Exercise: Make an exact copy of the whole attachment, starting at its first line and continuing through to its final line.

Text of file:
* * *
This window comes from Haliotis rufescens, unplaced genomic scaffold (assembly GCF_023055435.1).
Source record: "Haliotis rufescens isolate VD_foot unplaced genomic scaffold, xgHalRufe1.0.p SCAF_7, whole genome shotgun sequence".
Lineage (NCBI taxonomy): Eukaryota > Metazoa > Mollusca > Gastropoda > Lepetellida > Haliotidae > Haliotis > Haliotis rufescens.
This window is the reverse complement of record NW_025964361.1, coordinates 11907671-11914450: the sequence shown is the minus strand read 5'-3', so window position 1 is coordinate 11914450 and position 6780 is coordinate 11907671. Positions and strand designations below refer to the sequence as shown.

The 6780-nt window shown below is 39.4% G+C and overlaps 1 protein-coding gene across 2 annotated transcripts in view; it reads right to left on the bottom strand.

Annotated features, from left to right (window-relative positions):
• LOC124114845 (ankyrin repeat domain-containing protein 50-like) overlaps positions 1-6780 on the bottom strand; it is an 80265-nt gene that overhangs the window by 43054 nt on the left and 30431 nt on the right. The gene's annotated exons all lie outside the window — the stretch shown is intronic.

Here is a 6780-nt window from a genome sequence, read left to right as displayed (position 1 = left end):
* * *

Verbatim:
This window comes from Haliotis rufescens, unplaced genomic scaffold (assembly GCF_023055435.1).
Source record: "Haliotis rufescens isolate VD_foot unplaced genomic scaffold, xgHalRufe1.0.p SCAF_7, whole genome shotgun sequence".
Lineage (NCBI taxonomy): Eukaryota > Metazoa > Mollusca > Gastropoda > Lepetellida > Haliotidae > Haliotis > Haliotis rufescens.
This window is the reverse complement of record NW_025964361.1, coordinates 11907671-11914450: the sequence shown is the minus strand read 5'-3', so window position 1 is coordinate 11914450 and position 6780 is coordinate 11907671. Positions and strand designations below refer to the sequence as shown.

The 6780-nt window shown below is 39.4% G+C and overlaps 1 protein-coding gene across 2 annotated transcripts in view; it reads right to left on the bottom strand.

Annotated features, from left to right (window-relative positions):
• LOC124114845 (ankyrin repeat domain-containing protein 50-like) overlaps positions 1-6780 on the bottom strand; it is an 80265-nt gene that overhangs the window by 43054 nt on the left and 30431 nt on the right. The gene's annotated exons all lie outside the window — the stretch shown is intronic.

Here is a 6780-nt window from a genome sequence, read left to right as displayed (position 1 = left end):